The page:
Watch: Hilary Swank's kettlebell exercise is strangely mesmerizing

Hollywood star Swank displayed some serious strength in her latest workout post

Hilary Swank
(Image credit: Steve Granitz / Getty)

Hilary Swank may be known for her role as a boxer in Million Dollar Baby, but she’s packing some serious punch over on Instagram.

The 46-year-old actress shared a glimpse of a recent workout in a new post - and we found it strangely mesmerizing.

In the video post, the star is seen alongside her personal trainer standing on one leg as she bends forward and lifts a kettlebell - all whilst keeping perfect balance. Seriously, the woman barely moves! Check it out below...

The video attracted virtual applause from other famous faces, with singer Jewel commenting 'Get it! 💪🏽' whilst Kate Hudson simply posted three flame emojis.

Inspired to grab your best kettlebell and seeing if you can perform the move as perfectly as Swank? We asked boxing and conditioning coach Jay Revan for some tips.

Revan reveals that Hilary is doing a single leg row in her Instagram video, which works the back, deltoids, quadriceps, hamstrings, biceps, gluteus maximus and core. He adds that doing it on one leg will improve proprioception (co-ordination and awareness) and foot strength. 

Revan adds that kettlebell workouts generally are a great form of low impact exercise that can improve core strength, stability and balance. 

"The single leg row is a super beneficial exercise that allows for fat burning or muscle building," he says. "Depending on what your goal is will determine how you perform this exercise."

If you are looking to burn fat, Revan recommends using light to medium weight to complete a timed set of 45 seconds on 15 seconds off x 3-4 sets.

Meanwhile, if you're building muscle then using a medium to heavy weight with a rep range between 4-8 reps x 3-4 sets.

Alternatively you could focus on tempo sets of 3-0-X-1, which are a great way to build strong muscle and develop and improve form.

Need that '3-0-X-1' explaining? The '3' represents three seconds through the isometric or lowering phase of the movement, and the '0' represents a one-second pause at the bottom of the movement. The 'X' represents the eccentric or lifting phase of the movement which in this case should be nice and explosive, and the '1' represents a one-second pause at the top of the movement. 

Jay's four-move kettlebell routine

Want to take things even further? Below Jay takes us through how you can do an effective kettlebell workout, including Hilary's single leg row. Be sure to check out our guide on how to lift weights before you get started in order to avoid injury.

  • Single leg row: Stand on one leg and hold a dumbbell in the opposite hand. Engage through the core, hip hinge and bend forward until your torso is parallel to the floor. Row the weight through to your hip, keep the working elbow tight to your torso whilst keeping your balance.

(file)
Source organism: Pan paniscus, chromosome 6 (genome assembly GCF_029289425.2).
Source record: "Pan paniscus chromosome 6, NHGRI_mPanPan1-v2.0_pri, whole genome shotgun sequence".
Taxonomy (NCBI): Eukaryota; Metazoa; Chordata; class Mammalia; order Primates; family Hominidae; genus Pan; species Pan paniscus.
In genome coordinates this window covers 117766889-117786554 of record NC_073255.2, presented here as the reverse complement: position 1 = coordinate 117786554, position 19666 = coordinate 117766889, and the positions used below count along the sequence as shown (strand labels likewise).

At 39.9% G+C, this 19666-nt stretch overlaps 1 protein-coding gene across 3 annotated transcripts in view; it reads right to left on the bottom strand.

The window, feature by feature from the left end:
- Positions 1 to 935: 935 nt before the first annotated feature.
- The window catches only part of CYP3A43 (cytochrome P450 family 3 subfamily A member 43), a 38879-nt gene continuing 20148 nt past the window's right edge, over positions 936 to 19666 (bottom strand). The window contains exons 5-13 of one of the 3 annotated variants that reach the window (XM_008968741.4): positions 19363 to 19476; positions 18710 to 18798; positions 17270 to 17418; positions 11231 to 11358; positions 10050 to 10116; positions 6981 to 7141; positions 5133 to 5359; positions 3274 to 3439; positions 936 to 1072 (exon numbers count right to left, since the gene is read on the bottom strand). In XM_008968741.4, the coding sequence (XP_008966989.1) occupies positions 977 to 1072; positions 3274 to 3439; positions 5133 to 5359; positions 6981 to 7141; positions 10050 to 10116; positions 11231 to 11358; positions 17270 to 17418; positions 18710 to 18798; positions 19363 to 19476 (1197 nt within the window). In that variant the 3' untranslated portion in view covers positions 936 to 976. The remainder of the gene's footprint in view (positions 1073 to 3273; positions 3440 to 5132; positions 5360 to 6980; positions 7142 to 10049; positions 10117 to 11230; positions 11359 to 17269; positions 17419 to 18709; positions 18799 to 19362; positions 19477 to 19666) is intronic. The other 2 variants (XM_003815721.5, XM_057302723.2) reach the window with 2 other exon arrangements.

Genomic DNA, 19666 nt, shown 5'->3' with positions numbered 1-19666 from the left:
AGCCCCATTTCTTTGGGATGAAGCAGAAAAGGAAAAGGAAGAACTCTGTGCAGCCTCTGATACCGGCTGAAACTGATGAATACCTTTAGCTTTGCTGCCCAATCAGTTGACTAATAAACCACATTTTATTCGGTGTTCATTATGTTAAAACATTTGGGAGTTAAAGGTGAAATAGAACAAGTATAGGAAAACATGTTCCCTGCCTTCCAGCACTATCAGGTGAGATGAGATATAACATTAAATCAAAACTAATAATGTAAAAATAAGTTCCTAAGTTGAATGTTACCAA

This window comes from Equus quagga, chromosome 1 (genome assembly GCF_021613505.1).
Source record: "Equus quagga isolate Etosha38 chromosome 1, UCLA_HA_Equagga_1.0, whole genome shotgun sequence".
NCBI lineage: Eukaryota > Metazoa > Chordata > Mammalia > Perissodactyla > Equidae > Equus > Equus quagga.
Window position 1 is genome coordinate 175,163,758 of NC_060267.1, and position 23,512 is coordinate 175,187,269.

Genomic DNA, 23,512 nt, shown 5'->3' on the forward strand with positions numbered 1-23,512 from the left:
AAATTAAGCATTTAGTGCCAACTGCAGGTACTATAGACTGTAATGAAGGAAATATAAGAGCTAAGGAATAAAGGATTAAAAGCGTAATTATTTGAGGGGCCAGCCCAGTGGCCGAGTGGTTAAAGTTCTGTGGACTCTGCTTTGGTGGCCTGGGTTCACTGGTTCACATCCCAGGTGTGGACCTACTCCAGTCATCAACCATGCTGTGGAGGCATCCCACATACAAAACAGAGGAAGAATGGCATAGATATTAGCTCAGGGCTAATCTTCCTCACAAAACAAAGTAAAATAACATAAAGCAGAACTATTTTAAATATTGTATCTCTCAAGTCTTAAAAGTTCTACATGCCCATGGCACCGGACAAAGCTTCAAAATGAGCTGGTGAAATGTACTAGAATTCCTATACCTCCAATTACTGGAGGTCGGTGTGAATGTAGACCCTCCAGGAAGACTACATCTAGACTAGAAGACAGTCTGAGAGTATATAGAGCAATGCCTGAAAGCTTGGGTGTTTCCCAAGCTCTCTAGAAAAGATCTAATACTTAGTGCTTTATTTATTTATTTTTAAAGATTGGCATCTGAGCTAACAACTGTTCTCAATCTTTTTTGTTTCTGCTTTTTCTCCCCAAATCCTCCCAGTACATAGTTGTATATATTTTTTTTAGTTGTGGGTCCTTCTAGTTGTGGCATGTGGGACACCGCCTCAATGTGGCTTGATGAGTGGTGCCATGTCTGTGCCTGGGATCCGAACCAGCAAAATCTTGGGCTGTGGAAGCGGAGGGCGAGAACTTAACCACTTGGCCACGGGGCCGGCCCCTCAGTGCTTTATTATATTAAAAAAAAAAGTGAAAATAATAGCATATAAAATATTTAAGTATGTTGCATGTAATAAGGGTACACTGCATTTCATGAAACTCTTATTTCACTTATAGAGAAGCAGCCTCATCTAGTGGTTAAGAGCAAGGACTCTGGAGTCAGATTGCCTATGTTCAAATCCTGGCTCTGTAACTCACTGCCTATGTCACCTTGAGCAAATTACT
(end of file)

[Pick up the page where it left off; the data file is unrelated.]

• Kettlebell swing: Start with the kettlebell on the floor out in front of you and with your feet shoulder width apart. Bending slightly at the knees but hingeing at the hips, hold the kettlebell at the handles and pull it back between your legs to create momentum. Drive your hips forwards and straighten your back to send the kettlebell up to shoulder height. Control the kettlebell back down between your legs and repeat.
  • Kettlebell Thruster: Start by holding two kettlebells by their handles so the weight is resting on the back of your shoulder. Bend slightly at your knees and squat down. Then drive up and through your heels and legs until standing then extend your arms up above the head keeping your biceps as tight to the ears as possible for full extension through the movement. Reset and repeat.
  • Tall Half Kneeling Kettlebell Press: Kneel down with one leg forward. Bring the kettlebell up so it is resting on your shoulder and find a position in which you can maintain balance. Then using your shoulders and upper chest chest drive the kettlebell upwards above head until the arm is fully extended. Control the kettlebell back down to the shoulder, reset and repeat. 
Sarah Finley
Sarah Finley

Sarah is a freelance journalist who writes about fitness and wellbeing for the BBC, Woman&Home and Tech Radar. During lockdown she found her love of running outside again and now attempts to run around 50 miles a month. When it comes to other fitness, she loves a sweaty cardio session – although since she’s been working out from home she’s sure her downstairs neighbors aren’t too happy about it. She also loves to challenge herself - and has signed up to do hiking holidays, intense bootcamps and last year she went on her dream activity holiday: paddle boarding around deserted islands in Croatia. On her rest days, she loves to recover with a simple yoga flow session – the perfect antidote to her active fitness schedule.